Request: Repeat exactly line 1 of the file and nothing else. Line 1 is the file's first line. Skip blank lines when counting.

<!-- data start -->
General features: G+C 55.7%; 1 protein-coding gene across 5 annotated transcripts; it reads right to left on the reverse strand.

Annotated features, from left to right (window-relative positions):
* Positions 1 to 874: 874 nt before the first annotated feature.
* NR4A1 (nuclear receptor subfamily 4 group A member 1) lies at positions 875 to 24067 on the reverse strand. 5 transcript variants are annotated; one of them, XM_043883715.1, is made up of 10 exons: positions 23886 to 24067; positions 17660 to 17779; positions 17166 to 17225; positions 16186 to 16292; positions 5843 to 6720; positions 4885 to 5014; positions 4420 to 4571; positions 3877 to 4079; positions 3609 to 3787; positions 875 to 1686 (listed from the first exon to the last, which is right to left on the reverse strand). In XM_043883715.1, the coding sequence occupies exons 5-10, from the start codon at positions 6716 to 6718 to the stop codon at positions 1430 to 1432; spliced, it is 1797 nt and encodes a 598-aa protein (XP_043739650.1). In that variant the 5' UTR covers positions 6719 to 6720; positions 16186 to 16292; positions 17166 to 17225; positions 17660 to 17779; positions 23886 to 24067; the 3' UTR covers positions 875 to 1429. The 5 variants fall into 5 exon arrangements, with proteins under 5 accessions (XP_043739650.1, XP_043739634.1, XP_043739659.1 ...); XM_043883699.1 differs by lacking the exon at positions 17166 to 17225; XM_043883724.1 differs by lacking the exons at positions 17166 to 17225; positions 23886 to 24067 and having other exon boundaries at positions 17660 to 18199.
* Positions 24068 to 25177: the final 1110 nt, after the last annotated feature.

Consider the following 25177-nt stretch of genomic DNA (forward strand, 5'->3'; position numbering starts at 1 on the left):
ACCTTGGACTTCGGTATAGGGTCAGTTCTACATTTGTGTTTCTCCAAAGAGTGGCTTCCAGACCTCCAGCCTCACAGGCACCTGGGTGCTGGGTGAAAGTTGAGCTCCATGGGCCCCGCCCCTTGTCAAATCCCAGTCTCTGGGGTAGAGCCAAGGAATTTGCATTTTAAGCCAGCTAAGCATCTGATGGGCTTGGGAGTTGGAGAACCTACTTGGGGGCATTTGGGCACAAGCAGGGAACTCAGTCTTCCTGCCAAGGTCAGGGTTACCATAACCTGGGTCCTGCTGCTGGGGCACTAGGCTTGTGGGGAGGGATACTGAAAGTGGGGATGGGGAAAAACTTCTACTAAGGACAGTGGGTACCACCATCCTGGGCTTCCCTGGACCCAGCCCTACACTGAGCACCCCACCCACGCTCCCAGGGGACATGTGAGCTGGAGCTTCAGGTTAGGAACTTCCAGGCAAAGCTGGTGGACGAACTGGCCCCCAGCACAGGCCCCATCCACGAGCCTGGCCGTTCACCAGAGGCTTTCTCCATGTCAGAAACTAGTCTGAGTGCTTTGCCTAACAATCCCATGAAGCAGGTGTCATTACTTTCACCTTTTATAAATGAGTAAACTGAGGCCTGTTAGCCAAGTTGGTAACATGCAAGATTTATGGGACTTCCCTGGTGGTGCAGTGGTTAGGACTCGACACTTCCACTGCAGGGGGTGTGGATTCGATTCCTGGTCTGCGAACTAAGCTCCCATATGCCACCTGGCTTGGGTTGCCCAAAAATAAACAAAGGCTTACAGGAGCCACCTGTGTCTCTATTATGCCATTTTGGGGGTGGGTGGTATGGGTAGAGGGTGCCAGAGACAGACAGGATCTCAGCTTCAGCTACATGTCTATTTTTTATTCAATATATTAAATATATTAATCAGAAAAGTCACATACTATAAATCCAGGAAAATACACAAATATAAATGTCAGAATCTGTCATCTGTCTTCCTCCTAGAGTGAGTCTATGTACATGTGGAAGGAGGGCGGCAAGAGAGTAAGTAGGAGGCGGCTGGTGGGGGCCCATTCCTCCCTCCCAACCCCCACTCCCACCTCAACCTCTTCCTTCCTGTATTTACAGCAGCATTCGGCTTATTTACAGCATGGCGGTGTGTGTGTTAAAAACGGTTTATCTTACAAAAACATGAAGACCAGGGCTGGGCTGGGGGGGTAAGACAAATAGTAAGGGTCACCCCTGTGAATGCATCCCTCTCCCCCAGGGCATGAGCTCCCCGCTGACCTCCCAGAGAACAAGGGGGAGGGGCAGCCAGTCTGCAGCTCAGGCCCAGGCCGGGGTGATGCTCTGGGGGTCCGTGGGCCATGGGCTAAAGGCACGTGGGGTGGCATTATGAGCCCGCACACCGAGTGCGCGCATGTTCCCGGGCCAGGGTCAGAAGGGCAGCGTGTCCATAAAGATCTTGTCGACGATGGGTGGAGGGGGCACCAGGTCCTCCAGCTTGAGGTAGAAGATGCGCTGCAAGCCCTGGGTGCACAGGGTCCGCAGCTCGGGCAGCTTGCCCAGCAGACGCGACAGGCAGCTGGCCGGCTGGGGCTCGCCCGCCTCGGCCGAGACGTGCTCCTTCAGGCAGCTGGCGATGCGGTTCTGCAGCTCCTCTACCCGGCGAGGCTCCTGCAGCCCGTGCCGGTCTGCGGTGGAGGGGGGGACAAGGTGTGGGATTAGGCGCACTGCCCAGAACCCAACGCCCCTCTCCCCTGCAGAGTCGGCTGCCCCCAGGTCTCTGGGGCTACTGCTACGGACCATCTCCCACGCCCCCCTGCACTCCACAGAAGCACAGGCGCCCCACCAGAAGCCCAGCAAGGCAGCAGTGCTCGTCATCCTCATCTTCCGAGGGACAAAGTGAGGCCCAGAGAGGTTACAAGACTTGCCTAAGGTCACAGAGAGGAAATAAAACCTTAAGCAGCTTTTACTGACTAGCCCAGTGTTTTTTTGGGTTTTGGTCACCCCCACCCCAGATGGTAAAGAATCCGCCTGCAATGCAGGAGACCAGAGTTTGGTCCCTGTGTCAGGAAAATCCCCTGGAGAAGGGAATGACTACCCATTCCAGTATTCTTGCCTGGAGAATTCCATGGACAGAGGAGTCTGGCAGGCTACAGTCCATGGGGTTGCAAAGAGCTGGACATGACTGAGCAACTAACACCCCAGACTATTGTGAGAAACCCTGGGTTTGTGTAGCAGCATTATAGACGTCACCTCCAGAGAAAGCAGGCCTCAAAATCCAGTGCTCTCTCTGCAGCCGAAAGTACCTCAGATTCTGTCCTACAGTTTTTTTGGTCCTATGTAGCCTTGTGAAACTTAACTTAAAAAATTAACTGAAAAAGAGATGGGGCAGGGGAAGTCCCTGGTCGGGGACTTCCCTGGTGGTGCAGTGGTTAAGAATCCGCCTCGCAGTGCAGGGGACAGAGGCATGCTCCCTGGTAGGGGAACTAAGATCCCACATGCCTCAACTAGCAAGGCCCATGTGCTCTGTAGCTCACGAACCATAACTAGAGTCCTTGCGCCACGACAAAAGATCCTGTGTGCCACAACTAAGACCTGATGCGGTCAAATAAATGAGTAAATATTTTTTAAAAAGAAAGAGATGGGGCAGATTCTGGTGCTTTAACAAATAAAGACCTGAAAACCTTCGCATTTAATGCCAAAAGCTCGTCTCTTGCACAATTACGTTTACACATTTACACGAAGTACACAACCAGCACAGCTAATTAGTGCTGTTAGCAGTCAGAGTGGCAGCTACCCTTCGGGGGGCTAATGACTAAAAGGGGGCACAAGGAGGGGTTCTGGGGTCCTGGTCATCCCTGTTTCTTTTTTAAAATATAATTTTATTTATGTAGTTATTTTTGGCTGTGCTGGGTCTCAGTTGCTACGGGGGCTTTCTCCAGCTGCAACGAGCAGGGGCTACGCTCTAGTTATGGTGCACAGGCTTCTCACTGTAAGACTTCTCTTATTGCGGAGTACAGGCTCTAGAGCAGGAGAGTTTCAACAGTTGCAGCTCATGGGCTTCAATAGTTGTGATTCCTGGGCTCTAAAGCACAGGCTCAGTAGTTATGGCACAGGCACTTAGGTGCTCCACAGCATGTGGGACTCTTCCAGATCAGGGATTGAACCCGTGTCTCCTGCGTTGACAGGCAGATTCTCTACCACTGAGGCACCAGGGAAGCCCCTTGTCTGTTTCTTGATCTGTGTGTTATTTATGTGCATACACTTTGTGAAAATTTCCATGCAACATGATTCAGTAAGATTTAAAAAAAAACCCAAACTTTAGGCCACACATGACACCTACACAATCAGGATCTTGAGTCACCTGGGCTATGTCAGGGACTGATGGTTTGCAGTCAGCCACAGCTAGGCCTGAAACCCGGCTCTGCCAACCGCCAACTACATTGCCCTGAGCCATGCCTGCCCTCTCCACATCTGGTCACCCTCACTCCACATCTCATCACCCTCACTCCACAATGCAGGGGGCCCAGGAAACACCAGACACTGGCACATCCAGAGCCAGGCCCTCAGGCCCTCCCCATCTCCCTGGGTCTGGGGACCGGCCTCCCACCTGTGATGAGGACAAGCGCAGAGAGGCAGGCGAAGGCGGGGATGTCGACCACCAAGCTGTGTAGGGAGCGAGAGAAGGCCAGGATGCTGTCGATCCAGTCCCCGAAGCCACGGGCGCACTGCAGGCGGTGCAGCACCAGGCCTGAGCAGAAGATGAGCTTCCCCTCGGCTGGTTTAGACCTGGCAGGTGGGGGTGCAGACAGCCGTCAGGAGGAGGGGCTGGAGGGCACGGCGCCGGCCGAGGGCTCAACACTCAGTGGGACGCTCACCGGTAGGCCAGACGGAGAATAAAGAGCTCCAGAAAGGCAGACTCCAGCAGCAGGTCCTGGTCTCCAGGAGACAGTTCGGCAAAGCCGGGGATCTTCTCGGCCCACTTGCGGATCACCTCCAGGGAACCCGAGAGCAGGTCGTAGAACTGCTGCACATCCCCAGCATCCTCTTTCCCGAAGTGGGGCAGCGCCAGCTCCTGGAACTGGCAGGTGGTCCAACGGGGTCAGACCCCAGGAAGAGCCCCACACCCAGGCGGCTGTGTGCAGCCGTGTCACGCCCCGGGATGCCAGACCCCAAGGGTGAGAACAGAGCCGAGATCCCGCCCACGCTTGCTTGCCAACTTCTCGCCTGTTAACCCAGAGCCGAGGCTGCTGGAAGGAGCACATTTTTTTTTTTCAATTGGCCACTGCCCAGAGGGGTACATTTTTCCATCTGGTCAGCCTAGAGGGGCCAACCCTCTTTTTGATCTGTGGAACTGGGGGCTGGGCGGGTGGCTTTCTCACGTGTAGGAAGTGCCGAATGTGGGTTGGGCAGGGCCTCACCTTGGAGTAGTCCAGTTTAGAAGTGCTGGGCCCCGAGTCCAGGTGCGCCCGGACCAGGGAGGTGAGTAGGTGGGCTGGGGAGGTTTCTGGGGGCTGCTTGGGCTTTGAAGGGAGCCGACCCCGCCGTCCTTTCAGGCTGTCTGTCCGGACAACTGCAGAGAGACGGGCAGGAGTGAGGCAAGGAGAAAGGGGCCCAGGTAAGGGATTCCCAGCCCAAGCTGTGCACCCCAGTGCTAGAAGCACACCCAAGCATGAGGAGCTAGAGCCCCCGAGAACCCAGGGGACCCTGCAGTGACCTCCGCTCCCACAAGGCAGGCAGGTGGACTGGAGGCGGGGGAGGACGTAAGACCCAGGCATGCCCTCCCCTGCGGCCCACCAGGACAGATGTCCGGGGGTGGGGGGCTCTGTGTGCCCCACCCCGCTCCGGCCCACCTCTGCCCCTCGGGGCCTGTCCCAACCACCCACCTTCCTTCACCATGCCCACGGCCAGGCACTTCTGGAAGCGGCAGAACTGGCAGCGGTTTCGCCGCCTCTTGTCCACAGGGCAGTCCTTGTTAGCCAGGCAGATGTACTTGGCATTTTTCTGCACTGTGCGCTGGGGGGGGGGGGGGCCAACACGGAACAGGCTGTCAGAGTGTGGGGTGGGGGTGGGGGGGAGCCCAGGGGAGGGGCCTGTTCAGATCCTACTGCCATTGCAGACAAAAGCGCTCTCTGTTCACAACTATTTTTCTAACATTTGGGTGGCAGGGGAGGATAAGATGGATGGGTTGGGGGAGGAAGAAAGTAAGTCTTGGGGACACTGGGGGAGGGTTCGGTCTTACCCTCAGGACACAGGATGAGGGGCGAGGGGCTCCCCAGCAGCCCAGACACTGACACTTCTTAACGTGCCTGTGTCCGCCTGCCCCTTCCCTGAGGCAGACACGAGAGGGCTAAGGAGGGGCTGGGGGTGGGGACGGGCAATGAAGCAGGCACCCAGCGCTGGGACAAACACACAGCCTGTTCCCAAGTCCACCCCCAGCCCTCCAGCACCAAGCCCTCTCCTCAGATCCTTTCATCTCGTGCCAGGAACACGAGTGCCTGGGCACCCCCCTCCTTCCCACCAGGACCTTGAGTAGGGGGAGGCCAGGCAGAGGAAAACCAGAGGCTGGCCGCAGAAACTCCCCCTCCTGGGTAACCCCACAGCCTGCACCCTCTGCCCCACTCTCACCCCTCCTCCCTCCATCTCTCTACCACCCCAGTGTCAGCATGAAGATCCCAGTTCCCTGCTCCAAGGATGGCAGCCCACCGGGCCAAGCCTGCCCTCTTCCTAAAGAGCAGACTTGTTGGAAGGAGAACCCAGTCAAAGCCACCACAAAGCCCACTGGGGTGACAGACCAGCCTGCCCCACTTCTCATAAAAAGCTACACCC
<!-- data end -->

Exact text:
General features: G+C 55.7%; 1 protein-coding gene across 5 annotated transcripts; it reads right to left on the reverse strand.